This article describes the narratives and projections that shaped the contested character of Hardwar and the river Ganges as symbols par excellence
of the Hindus’ claim to India’s sacred geography over the last two hundred years. It deliberates on the tactics and practices through which Hardwar’s ancient and legendary status has been employed to assert Hindu identity and territorial claims vis-à-vis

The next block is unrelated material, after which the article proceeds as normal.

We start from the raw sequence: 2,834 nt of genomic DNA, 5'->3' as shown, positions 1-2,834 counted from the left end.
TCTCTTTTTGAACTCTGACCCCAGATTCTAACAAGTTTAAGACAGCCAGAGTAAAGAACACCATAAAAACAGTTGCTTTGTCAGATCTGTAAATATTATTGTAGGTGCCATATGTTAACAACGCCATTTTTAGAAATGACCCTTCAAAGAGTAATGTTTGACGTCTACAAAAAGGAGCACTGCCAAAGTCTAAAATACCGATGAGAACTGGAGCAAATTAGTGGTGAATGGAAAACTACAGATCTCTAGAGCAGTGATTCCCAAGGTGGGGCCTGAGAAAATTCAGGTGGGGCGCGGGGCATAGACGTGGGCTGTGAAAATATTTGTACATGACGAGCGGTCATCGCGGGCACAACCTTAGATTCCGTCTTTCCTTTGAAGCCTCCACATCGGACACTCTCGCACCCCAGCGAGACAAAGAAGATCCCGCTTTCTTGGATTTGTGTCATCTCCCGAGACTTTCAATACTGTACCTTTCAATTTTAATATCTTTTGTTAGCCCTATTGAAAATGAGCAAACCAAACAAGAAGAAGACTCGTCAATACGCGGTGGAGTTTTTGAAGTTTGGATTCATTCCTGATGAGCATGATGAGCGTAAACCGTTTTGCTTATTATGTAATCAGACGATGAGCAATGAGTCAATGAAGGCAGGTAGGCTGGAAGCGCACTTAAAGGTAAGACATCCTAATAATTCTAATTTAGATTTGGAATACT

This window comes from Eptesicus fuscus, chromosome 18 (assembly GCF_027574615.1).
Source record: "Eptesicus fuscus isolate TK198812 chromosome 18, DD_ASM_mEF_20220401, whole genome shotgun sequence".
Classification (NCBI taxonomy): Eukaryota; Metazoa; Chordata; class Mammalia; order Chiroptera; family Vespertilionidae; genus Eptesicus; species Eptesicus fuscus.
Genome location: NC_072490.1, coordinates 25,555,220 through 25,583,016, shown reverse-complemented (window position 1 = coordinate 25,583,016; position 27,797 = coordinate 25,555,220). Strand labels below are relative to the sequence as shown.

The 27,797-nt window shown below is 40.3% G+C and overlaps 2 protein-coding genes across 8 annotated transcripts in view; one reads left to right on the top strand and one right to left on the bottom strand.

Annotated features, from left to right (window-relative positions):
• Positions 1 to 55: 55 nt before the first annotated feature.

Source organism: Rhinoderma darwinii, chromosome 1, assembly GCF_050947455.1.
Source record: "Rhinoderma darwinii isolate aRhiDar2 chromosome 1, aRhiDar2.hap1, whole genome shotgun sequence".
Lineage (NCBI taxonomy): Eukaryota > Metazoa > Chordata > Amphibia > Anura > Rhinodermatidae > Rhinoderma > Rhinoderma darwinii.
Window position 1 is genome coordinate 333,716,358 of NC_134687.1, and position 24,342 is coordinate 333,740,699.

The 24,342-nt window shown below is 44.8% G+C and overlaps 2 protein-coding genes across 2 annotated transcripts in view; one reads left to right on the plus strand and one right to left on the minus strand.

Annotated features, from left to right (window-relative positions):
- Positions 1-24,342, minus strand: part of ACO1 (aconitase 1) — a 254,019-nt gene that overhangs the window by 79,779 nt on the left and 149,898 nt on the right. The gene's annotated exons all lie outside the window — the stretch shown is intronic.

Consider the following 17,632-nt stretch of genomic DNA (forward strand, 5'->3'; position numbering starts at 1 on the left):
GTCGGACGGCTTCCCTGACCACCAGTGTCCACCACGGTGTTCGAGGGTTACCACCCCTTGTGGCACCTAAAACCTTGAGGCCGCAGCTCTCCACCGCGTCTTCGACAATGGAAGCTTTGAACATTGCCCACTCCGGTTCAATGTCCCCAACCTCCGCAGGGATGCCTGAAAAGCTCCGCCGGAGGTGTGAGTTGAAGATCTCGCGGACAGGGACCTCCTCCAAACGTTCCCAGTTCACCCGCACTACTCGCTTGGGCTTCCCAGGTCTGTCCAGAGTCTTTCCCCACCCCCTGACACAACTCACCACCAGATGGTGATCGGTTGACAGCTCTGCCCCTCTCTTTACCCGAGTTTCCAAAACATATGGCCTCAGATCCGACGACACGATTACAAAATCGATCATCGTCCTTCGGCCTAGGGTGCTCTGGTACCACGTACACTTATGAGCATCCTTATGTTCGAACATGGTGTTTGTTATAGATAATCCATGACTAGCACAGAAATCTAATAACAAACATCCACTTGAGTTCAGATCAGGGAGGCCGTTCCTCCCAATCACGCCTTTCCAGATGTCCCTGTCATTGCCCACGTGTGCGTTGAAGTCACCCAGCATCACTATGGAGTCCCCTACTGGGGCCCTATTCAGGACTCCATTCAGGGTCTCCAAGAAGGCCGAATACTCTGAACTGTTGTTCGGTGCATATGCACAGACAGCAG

the colonial administrators, but also to exclude the country’s Muslim and Christian populace. The purifying, divine land of Hardwar enabled the nationalist imagination and struggle for a Hindu India, even as it was instituted as a site for the internal purification of Hinduism itself, to mirror its glorious past. The article describes the contests and claims, based on religion and class, as well as the performance of socio-economic and existential anxieties that the sacred quality of Hardwar and the river Ganges continues to authorize and enable in post-colonial India. For this, we draw particularly on the Kanwar Mela, an annual event in which millions of mostly poor young men carry water from the river Ganges on foot, and often over long distances. We deliberate on the significance of the sacred water, rituals, and the journey in reinforcing these pilgrims’ perceptions of the self, and their moral claims over the nation and its territory.
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